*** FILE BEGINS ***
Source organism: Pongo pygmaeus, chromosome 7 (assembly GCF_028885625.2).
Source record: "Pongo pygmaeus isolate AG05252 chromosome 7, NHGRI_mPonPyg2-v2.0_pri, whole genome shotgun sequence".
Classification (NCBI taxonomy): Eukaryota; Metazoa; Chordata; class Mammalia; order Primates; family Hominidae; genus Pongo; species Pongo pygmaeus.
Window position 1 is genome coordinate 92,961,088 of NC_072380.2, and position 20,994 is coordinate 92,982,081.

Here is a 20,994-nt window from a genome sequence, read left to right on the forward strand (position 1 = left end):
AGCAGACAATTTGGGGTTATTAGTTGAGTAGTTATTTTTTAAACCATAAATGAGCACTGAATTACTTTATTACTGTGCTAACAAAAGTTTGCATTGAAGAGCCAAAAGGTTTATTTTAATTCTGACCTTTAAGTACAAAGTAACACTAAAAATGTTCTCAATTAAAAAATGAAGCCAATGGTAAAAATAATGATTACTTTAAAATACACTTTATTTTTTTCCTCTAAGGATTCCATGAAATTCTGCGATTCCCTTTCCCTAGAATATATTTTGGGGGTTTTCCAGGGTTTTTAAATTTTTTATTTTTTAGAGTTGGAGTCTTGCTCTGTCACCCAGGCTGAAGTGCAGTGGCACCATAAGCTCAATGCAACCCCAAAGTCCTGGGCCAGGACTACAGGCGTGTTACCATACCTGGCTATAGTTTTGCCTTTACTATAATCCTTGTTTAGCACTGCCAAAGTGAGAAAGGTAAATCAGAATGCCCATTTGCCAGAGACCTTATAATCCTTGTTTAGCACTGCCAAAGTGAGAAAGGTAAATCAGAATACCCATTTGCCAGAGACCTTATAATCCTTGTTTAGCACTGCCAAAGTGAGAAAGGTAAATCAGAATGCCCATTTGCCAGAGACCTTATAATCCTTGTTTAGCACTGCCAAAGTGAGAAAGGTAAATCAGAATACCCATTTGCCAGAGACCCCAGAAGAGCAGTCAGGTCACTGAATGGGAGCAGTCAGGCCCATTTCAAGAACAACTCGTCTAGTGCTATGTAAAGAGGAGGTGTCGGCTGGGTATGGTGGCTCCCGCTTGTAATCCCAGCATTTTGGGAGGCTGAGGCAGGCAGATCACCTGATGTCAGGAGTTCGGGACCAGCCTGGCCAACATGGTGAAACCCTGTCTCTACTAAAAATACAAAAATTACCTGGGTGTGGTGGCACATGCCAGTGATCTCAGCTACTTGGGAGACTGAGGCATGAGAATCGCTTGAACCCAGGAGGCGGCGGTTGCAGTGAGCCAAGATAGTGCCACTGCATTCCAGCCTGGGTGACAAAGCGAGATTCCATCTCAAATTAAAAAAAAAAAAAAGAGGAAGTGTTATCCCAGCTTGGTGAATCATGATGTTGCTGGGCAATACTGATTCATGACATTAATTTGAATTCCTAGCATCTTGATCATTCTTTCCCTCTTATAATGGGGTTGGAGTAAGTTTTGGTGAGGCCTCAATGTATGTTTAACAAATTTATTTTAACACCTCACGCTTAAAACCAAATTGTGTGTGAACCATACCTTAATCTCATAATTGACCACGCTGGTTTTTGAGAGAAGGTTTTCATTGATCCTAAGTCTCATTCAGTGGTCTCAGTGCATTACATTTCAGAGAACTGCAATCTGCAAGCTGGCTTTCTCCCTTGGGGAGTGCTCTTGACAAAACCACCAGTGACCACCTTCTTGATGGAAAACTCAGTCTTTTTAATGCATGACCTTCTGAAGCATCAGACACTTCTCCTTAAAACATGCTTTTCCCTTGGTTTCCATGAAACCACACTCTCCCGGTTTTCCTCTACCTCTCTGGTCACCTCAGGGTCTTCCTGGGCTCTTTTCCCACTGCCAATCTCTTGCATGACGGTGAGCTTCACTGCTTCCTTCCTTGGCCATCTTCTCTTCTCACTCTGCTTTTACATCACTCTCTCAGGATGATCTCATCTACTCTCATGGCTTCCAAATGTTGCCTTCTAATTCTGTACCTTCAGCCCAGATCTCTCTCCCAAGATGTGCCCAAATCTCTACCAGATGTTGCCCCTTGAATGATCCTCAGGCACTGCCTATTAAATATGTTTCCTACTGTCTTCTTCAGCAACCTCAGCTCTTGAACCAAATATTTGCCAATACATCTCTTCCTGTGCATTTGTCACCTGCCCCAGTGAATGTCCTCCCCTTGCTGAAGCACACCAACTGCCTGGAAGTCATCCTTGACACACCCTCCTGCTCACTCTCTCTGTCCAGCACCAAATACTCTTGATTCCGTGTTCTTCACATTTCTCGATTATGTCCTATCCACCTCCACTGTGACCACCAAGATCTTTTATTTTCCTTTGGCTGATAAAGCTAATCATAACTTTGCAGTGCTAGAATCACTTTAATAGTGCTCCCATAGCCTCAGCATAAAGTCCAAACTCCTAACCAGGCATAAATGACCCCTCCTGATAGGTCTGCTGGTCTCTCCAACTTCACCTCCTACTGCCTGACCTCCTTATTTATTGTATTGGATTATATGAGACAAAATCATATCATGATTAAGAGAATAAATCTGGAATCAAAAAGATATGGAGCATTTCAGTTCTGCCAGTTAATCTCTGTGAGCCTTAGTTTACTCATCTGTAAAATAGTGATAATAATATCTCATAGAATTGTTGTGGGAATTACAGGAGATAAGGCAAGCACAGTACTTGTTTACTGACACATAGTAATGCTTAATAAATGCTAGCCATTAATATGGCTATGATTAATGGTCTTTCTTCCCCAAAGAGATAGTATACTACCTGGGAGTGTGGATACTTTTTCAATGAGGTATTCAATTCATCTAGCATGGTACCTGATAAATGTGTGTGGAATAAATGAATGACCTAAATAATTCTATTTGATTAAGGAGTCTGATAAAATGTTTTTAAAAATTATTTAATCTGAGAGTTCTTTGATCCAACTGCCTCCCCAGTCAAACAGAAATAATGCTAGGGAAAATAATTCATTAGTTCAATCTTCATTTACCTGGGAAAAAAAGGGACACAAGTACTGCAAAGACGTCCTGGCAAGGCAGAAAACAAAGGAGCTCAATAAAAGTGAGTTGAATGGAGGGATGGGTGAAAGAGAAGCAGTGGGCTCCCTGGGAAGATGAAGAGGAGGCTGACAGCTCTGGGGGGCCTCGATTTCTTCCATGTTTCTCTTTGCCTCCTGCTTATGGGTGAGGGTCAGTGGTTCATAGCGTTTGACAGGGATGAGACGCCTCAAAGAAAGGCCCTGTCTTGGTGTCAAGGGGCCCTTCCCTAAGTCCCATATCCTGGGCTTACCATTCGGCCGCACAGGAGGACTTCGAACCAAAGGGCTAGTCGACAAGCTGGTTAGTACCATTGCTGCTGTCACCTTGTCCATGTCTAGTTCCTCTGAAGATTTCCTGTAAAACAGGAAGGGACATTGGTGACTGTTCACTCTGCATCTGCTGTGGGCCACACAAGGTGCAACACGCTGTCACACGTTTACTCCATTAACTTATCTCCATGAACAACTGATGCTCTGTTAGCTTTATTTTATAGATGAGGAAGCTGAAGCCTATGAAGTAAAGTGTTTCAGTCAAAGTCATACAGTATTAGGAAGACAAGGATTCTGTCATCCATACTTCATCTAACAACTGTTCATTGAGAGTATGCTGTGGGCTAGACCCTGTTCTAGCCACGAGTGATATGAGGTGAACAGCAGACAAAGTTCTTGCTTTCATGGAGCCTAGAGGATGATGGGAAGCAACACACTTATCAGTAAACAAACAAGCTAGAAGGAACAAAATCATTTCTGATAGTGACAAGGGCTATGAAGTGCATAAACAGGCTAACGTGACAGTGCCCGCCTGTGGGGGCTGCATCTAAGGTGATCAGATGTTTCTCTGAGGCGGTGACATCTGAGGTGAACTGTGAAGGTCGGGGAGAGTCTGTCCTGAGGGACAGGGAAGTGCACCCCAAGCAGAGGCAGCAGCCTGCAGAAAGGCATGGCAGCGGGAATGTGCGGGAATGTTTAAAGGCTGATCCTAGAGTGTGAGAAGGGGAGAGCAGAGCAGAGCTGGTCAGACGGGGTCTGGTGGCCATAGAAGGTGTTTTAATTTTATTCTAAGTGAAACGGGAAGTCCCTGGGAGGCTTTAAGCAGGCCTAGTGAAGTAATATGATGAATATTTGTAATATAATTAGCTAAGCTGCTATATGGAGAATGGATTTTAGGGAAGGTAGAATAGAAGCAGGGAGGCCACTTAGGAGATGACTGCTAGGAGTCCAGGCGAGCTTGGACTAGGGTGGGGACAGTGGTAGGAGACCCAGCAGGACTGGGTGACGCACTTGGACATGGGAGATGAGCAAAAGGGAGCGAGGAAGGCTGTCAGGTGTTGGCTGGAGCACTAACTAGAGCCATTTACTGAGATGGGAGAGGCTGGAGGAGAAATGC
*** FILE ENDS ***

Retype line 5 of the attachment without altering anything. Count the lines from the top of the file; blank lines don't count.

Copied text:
Here is a 20,994-nt window from a genome sequence, read left to right on the forward strand (position 1 = left end):